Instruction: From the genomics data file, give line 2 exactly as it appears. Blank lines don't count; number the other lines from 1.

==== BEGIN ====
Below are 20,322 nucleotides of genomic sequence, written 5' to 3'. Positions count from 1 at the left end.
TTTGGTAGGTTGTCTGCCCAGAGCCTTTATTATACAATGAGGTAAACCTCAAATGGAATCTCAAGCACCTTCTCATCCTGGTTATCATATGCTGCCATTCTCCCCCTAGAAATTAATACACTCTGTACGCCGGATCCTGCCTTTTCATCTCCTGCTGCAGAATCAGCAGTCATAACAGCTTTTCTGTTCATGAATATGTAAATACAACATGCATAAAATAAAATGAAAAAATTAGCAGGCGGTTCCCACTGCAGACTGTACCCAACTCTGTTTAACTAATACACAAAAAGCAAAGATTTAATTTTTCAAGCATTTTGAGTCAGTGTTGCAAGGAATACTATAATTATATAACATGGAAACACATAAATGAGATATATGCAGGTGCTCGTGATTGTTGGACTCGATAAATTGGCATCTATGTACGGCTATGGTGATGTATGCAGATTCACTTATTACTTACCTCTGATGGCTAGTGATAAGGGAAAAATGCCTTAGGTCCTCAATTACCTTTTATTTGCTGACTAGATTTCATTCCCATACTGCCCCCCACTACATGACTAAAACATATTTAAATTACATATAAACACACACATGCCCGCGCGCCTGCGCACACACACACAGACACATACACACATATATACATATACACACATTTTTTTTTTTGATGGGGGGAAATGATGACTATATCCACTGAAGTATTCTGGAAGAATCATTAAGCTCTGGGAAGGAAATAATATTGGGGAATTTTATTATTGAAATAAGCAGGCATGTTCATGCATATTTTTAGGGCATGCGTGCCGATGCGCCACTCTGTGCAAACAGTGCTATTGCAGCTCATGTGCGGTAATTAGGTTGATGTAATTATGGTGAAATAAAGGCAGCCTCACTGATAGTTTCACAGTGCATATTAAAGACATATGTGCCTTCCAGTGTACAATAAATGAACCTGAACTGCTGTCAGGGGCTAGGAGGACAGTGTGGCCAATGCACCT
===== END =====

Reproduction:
TTTGGTAGGTTGTCTGCCCAGAGCCTTTATTATACAATGAGGTAAACCTCAAATGGAATCTCAAGCACCTTCTCATCCTGGTTATCATATGCTGCCATTCTCCCCCTAGAAATTAATACACTCTGTACGCCGGATCCTGCCTTTTCATCTCCTGCTGCAGAATCAGCAGTCATAACAGCTTTTCTGTTCATGAATATGTAAATACAACATGCATAAAATAAAATGAAAAAATTAGCAGGCGGTTCCCACTGCAGACTGTACCCAACTCTGTTTAACTAATACACAAAAAGCAAAGATTTAATTTTTCAAGCATTTTGAGTCAGTGTTGCAAGGAATACTATAATTATATAACATGGAAACACATAAATGAGATATATGCAGGTGCTCGTGATTGTTGGACTCGATAAATTGGCATCTATGTACGGCTATGGTGATGTATGCAGATTCACTTATTACTTACCTCTGATGGCTAGTGATAAGGGAAAAATGCCTTAGGTCCTCAATTACCTTTTATTTGCTGACTAGATTTCATTCCCATACTGCCCCCCACTACATGACTAAAACATATTTAAATTACATATAAACACACACATGCCCGCGCGCCTGCGCACACACACACAGACACATACACACATATATACATATACACACATTTTTTTTTTTGATGGGGGGAAATGATGACTATATCCACTGAAGTATTCTGGAAGAATCATTAAGCTCTGGGAAGGAAATAATATTGGGGAATTTTATTATTGAAATAAGCAGGCATGTTCATGCATATTTTTAGGGCATGCGTGCCGATGCGCCACTCTGTGCAAACAGTGCTATTGCAGCTCATGTGCGGTAATTAGGTTGATGTAATTATGGTGAAATAAAGGCAGCCTCACTGATAGTTTCACAGTGCATATTAAAGACATATGTGCCTTCCAGTGTACAATAAATGAACCTGAACTGCTGTCAGGGGCTAGGAGGACAGTGTGGCCAATGCACCT